La Tempête D'Estaing – (The Storm Of Estaing)
Rachel French, Grade 8
The pleasant sound of vibrant autumn leaves crunching beneath Camille’s feet brought a soft smile to her lips. Ducking under a large cobblestone archway, she entered in the midst of a busy little village. The sweet aroma of vivacious flowers blooming from large pots dotting here and there made her smile grow. The streets were surrounded by towering fiery-coloured trees which sprinkled loose leaves amongst the bustling villagers below.
As a homeless little French girl who traveled far and wide across France to find a suitable home, Estaing was by far her favourite place. She weaved through the thick crowd of people dressed in posh, crisp suits and delicate dresses, feeling a little drab in her battered brown coat and worn-out boots. She wondered through every corner of the village, fascinated by every intricate feature. By evening, her feet had started to blister and every muscle in her legs ached. Stumbling out of the cobblestone archway, she began her way back home in one long, agonizing trek.
By the time she had reached back home – a small hut made of large sticks and wood by the hills, on the outskirts of Estaing - the sky had darkened, leaving only a small trail of light. Exhausted, Camille toppled into the small entrance and curled up in the bundle of blankets by the corner. Yawning widely, she peered through a thin gap between the sticks and was shocked to see large tufts of purple-grey clouds skating across the sky. Sparks of lightning flitted here and there, as if warning the little French village that a severe storm is on its way. Shrugging, Camille buried herself in the blankets and drifted off to sleep.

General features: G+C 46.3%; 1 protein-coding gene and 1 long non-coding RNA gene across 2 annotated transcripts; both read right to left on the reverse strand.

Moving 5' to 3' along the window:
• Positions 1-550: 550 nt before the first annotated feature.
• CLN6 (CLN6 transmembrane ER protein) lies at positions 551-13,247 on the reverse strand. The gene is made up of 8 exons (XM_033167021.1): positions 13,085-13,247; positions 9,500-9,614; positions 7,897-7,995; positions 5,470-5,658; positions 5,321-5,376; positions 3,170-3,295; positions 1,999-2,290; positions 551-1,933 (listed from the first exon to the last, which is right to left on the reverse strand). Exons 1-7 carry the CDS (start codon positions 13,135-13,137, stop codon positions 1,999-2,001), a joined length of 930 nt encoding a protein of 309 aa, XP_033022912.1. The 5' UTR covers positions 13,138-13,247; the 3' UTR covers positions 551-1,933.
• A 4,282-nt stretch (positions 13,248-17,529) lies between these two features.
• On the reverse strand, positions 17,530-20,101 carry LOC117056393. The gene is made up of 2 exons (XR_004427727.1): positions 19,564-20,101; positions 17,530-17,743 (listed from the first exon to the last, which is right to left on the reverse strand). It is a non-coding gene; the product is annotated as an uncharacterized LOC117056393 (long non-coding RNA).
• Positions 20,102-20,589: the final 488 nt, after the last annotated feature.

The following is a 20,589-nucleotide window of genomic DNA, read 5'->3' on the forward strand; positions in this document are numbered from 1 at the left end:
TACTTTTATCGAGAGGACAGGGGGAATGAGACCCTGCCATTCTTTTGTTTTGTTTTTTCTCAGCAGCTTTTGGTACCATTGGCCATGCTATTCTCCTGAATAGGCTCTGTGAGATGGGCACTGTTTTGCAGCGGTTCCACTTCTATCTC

‘CRACK! BANG!’ Camille sat bolt upright. She felt something cold and wet trickle on her hand. Looking down, she saw that the rain had leaked through the gaps of her hut and was now flooding inside. Throwing her blankets off her, she quickly crawled across to the entrance and stuck her head out. It was as if a colossal bucket was continuously dumping water onto the land. Squinting her eyes, she suddenly spotted a miniature, dark figure scurrying between two tall pine trees in the distance. Straining her ears, she could just hear the sound of faint yapping. Camille felt her chest seize up. Immediately, she grabbed her coat, draped it across her head and leapt into the storm. She raced across the grass, feeling her feet squelch beneath her. Reaching the two pine trees she crouched down and saw that it was a young French bulldog. After a couple of minutes of coaxing, the little dog finally came close enough so that she could scoop it up and dash back to her hut.
“Hello you,” Camille quietly said. “You’re very young to go out adventuring aren’t you? I think it’s best for you to stay with me.” The young bulldog nuzzled her as if agreeing. Camille grinned. “I’ve got a perfect name for you; Astor – God of thunder!”